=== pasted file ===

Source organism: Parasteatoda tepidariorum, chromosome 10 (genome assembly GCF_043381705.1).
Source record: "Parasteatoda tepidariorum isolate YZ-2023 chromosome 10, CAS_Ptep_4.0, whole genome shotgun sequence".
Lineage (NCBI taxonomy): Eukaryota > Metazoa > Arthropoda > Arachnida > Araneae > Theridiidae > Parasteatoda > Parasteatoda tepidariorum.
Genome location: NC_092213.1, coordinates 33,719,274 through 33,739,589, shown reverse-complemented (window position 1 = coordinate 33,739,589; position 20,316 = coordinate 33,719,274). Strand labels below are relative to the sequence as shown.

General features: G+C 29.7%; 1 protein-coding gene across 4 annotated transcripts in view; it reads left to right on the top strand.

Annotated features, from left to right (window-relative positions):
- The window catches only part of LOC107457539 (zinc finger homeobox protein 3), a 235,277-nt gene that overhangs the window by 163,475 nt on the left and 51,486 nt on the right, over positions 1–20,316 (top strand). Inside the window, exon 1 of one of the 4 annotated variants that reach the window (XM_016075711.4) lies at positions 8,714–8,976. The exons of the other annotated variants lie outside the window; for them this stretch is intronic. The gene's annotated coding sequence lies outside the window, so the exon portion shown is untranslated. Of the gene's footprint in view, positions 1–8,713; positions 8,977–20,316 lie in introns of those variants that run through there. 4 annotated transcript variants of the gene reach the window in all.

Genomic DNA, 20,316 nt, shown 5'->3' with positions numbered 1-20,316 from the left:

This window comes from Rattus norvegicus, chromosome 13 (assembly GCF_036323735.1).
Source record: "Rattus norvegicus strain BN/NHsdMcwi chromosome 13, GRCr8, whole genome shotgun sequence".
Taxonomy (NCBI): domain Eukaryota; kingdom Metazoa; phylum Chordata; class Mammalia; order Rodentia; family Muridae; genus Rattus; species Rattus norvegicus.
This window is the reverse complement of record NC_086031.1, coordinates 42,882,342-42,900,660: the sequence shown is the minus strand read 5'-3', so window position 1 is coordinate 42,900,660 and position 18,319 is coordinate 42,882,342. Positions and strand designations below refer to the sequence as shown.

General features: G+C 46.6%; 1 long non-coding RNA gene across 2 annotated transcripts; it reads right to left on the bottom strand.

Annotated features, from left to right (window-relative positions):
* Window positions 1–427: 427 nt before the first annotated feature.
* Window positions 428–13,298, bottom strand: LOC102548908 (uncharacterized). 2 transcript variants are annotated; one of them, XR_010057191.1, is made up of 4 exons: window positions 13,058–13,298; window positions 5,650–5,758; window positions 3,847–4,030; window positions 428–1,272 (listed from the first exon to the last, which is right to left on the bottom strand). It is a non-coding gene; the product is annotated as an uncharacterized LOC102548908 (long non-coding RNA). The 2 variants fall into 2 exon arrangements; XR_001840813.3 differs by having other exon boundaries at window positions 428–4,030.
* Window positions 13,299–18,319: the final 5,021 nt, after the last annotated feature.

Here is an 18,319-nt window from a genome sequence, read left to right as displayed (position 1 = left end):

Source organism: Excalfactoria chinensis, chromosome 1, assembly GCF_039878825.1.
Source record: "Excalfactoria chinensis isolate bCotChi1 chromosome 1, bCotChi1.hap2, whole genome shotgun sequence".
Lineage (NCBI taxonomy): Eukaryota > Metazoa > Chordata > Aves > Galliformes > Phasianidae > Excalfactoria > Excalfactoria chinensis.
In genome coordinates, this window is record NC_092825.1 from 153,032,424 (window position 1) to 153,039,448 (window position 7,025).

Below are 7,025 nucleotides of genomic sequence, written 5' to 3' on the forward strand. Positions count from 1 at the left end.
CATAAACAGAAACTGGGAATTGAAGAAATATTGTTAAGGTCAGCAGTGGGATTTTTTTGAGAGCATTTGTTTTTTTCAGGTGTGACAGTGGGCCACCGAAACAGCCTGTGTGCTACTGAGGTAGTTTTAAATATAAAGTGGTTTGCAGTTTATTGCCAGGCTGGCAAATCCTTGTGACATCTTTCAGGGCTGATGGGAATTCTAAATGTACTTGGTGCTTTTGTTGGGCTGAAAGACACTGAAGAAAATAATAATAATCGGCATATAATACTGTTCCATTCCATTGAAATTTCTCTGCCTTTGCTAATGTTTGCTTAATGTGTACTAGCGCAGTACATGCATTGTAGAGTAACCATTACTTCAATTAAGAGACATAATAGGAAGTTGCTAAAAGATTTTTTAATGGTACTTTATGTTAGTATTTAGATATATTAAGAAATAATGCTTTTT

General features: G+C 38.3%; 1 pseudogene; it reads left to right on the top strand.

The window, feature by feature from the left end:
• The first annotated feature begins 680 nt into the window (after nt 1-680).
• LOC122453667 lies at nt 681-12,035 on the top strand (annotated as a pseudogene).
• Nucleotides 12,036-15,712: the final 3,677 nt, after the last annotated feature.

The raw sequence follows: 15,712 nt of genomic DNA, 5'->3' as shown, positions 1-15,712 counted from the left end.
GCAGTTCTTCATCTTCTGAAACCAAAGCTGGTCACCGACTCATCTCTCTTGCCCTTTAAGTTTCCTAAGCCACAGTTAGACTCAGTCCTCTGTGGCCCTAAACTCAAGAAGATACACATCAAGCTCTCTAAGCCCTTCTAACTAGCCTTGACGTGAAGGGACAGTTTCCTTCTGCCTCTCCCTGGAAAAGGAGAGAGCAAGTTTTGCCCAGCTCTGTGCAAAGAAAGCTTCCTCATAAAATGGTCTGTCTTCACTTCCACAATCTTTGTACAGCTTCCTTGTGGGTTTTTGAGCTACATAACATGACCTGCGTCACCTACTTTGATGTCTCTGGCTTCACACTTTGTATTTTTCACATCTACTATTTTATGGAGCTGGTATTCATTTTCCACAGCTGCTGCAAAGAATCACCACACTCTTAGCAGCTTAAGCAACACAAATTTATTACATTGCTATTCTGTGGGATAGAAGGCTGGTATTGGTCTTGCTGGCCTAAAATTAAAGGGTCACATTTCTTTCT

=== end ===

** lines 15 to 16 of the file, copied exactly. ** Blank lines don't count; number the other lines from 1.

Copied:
* Window positions 1–427: 427 nt before the first annotated feature.
* Window positions 428–13,298, bottom strand: LOC102548908 (uncharacterized). 2 transcript variants are annotated; one of them, XR_010057191.1, is made up of 4 exons: window positions 13,058–13,298; window positions 5,650–5,758; window positions 3,847–4,030; window positions 428–1,272 (listed from the first exon to the last, which is right to left on the bottom strand). It is a non-coding gene; the product is annotated as an uncharacterized LOC102548908 (long non-coding RNA). The 2 variants fall into 2 exon arrangements; XR_001840813.3 differs by having other exon boundaries at window positions 428–4,030.